La mort du tambour: Choses uniques sur la Côte Rai de Papouasie-Nouvelle-Guinée

Translated title of the contribution: The Death of the Drum: Unique things on the Rai Coast of Papua New Guinea

James Leach

Research output: Contribution to journalArticle

Abstract

Slit-gong drums, made and used as part of affinal exchange relations on the Rai Coast of Papua New Guinea, are said to have a ’voice’ and thus carry gravitas; they demand respect as a kind of person. Further, they are so closely tied to the person and position of their owners that they are said to be their voice. These items cannot be extracted from the kin formations in which they came into being, and in which they have their on-going effect. However, in 2010, in an unprecedented event, a large slit-gong made for and used by a local Community School was attacked during a dispute. I examine the notion of irreplaceability and substitutability in the light of this incident. The paper concludes with the proposition that Rai Coast slit-gong are not representations of persons, but are specific and unique things in their own right because of the ‘relational’ position they sustain. In this they have a temporal rather than essential uniqueness.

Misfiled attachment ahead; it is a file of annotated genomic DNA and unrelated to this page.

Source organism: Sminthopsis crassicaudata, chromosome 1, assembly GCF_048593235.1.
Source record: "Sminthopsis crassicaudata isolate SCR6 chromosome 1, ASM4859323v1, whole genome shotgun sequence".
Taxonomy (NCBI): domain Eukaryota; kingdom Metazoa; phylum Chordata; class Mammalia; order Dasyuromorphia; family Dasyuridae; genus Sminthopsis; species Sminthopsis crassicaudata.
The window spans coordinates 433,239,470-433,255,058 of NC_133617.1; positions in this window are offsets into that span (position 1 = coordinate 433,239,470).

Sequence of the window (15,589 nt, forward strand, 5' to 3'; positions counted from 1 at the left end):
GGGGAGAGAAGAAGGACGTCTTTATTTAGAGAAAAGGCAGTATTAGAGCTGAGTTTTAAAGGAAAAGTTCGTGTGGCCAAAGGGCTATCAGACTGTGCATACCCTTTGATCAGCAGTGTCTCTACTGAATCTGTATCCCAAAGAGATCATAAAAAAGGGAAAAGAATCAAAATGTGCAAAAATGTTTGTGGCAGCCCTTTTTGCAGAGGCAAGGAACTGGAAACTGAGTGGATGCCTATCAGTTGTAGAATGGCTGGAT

Original languageFrench
Pages (from-to)28-47
Number of pages20
JournalTechniques & Culture
Volume58
Publication statusPublished - 2012

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Papua-New Guinea
death
human being
respect
incident
event
demand
school
community

Keywords

  • Papua New Guinea
  • slit-gong
  • personhood
  • substitutability
  • generic
  • representation
  • death
  • affect

Cite this

La mort du tambour : Choses uniques sur la Côte Rai de Papouasie-Nouvelle-Guinée. / Leach, James.

In: Techniques & Culture, Vol. 58, 2012, p. 28-47.

Research output: Contribution to journalArticle

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